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Massachusetts Voters: Ready for Recreational Marijuana?

June 10, 2016
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Don’t light up yet – voters still pondering the issue

The question of whether Massachusetts should go beyond its medical marijuana program and legalize recreational marijuana is not an easy one for voters.

In many recent polls, voters favored legalizing marijuana by margins ranging from strong to slim. However, even while public opinion seems to be clearly in favor of legalization, public officials across party lines and at both local and state levels oppose legalization, and have been pushing against the measure.

Perhaps because of the campaign against legalization led by Governor Charlie Baker, Attorney General Maura Healey and Boston Mayor Marty Walsh, the most recent polls see the question at a virtual tie.

In November, the Regulation and Taxation of Marijuana Act will go before voters, if proponents get the required number of signatures to get it on the ballot. The ballot, following the lead of Colorado and Washington, would make it legal for adults of at least 21 years to own up to one ounce of marijuana outside their home, and up to 10 ounces within their home, provided it is locked up and stored properly. Adults could also grow up to 12 plants per home.

Opponents of the bill, operating as The Campaign for a Safe and Healthy Massachusetts, claim that legal pot would be dangerous to children, and would not financially benefit the state. They state that increased health care and public safety costs would outweigh any tax revenue.The group includes legislators, law enforcement, health care professionals, educators, and parents.

Supporting the bill is The Campaign to Regulate Marijuana Like Alcohol, which claims that legalization would cripple the black market for pot, save money now spent pursuing and prosecuting marijuana possession, and keep pot out of the hands of children. ͞Prohibition has failed,͟ said Jim Borghesani, spokesman for the Campaign to Regulate Marijuana Like Alcohol.͞All it has done is enriched gangs and cartels and made access to marijuana easier for young people. We think a regulated system would be a much more effective method of eliminating the illicit market and closing off access to young people.

The opposition campaign argues that legalizing pot leads to its commercialization, opening the door for advertising and making the product appealing to children. They point to the example of the tobacco industry, which had long been accused of doing just that before regulations restricted its advertising.

Members of the Massachusetts state senate, led by State Senator Jason Lewis (D-Winchester), visited Colorado and spoke with experts to learn more about their legal marijuana program. After further study, the committee released a report in March which did not support legalization. In a cryptic statement, Lewis, chairman of the Special Senate Committee on Marijuana, said, “My position is not that I’m fundamentally opposed to legalization, but I am strongly opposed to the ballot question and what the ballot question would represent for Massachusetts.”

The Governor of Colorado, John Hickenlooper, was originally opposed to legal recreational marijuana, but now seems to be changing his mind. “It’s beginning to look like it might work,” he said recently. The opposition groups’ objections fall into several categories. Lewis lists dangers to minors; commercialization; lack of expected revenue; the increased strength of today’s pot; problems with labeling; and providing consistent and predictable dosages, especially in edibles and oils.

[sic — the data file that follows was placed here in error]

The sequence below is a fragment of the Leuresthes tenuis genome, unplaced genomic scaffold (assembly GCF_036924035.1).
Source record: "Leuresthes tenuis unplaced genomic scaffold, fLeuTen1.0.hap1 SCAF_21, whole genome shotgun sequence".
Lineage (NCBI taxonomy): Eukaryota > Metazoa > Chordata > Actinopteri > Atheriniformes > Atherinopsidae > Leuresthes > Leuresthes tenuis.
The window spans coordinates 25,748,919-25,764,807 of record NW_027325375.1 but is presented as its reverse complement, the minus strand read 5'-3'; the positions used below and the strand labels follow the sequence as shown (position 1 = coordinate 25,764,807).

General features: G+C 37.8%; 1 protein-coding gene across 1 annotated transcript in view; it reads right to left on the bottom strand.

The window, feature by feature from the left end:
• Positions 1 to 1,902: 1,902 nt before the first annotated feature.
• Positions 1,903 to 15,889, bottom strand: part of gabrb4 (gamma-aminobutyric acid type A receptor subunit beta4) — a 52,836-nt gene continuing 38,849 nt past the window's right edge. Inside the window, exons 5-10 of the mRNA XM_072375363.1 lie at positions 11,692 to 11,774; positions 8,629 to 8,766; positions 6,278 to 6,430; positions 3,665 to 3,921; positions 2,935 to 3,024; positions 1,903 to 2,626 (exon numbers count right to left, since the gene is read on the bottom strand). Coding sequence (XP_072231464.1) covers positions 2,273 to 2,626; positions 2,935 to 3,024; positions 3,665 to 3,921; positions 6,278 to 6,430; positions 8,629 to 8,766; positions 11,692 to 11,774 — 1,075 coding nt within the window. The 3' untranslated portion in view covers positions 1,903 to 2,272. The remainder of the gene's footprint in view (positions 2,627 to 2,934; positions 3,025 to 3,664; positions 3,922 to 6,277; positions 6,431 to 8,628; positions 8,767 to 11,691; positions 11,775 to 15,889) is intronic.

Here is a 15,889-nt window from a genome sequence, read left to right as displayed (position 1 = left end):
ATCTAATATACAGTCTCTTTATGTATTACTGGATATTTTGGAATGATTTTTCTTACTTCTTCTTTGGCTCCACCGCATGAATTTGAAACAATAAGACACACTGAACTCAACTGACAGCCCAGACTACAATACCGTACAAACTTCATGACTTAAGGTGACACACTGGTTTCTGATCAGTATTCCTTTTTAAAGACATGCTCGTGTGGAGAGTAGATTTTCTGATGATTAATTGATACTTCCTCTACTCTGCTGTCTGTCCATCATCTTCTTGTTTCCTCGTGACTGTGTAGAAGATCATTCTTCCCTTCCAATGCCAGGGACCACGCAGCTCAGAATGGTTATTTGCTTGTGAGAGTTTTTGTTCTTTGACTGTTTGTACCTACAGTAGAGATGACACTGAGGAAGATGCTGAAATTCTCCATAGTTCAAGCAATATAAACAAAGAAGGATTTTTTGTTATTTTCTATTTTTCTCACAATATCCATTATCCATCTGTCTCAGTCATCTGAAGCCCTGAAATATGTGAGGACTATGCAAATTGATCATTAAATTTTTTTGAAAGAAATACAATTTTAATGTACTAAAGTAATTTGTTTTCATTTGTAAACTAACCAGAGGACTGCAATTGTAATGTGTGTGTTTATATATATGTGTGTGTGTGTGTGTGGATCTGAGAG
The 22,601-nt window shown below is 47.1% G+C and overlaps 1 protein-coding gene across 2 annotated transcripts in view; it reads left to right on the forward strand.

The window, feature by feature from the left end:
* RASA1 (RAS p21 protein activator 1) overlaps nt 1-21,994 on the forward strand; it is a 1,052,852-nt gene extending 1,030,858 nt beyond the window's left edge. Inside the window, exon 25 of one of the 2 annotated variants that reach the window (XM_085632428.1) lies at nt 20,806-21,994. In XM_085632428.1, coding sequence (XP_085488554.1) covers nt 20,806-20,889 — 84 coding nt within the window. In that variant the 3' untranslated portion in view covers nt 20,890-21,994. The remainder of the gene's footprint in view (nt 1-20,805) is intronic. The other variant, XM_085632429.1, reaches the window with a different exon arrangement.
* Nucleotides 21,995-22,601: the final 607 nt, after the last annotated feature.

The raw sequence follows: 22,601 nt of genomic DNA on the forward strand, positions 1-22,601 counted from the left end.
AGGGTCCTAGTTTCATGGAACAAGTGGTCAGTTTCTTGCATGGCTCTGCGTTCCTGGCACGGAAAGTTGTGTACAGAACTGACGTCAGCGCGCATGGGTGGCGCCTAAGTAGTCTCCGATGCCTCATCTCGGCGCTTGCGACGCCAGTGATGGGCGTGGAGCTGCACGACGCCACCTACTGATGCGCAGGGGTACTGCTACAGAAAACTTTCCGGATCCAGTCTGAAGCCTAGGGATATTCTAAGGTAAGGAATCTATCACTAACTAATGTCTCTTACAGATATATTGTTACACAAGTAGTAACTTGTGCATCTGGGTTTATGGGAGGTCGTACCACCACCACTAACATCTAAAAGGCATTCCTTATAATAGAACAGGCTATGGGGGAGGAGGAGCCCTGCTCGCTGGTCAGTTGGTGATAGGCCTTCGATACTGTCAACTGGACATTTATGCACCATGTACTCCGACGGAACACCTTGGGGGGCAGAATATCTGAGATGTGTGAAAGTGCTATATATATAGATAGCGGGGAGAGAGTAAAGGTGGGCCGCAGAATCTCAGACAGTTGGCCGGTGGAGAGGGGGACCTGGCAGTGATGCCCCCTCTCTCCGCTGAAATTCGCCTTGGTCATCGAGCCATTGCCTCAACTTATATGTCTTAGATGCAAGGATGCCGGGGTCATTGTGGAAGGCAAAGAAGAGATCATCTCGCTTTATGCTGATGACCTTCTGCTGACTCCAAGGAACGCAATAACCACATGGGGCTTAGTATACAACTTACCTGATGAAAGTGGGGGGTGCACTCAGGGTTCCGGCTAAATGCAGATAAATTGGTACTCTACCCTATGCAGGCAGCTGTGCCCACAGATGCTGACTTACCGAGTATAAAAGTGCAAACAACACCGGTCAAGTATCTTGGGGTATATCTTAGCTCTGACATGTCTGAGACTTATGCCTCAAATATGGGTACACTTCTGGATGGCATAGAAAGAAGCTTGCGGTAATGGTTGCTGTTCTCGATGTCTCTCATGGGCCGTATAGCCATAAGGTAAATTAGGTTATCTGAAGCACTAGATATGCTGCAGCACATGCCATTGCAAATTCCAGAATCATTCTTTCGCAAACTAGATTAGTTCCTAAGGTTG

Those favoring legalization argue that just the opposite is true. Borghesani calls attention to the proposed ͞Cannabis Control Commission͟ which would regulate all aspects of legal pot, including strength, purity, and THC consistency. Regulation would solve the problem of illegal street pot getting into the hands of minors. If we can regulate alcohol successfully, the argument goes, why not pot?

Michelle Lipinski, principal of North Shore Recovery High School in Beverly, points out that there is less stigma around pot today. With pot already perceived as low-risk, she argues, if it were legal, it would be that much more enticing to children.

But Borghesani counters by pointing out that dealers will sell illegal pot to anyone, while legal vendors would have to check ID at risk of losing their license. Recent studies show that teen use of marijuana appears unaffected by its legal status.

While opponents also see risk in legalizing recreational pot because of the growing opioid addiction epidemic, proponents see it differently, pointing to studies that show medical marijuana’s effectiveness in treating pain without the addiction or side effects of opioids.

If Massachusetts were to pass legal recreational marijuana, it would be the fifth state to do so.
“Remember, we’re not going to have to slide blind into this,” says Borghesani. ͞We’re going to be able to pick up best practices from other states. By the time November comes around, four states that are already in this process have learned from their mistakes, and we’re going to learn even more from their mistakes and their successes.”

The most recent polls show 45% opposing legalization, 43% in favor of legalization, and 11% undecided. Who that 11% listens to could make the difference.Will they follow the public trend toward legalization or adopt a more cautious ͞wait and see͟ approach? Massachusetts voters tend to be socially progressive and liberal-leaning. Whether that includes the right to toke up is the burning question.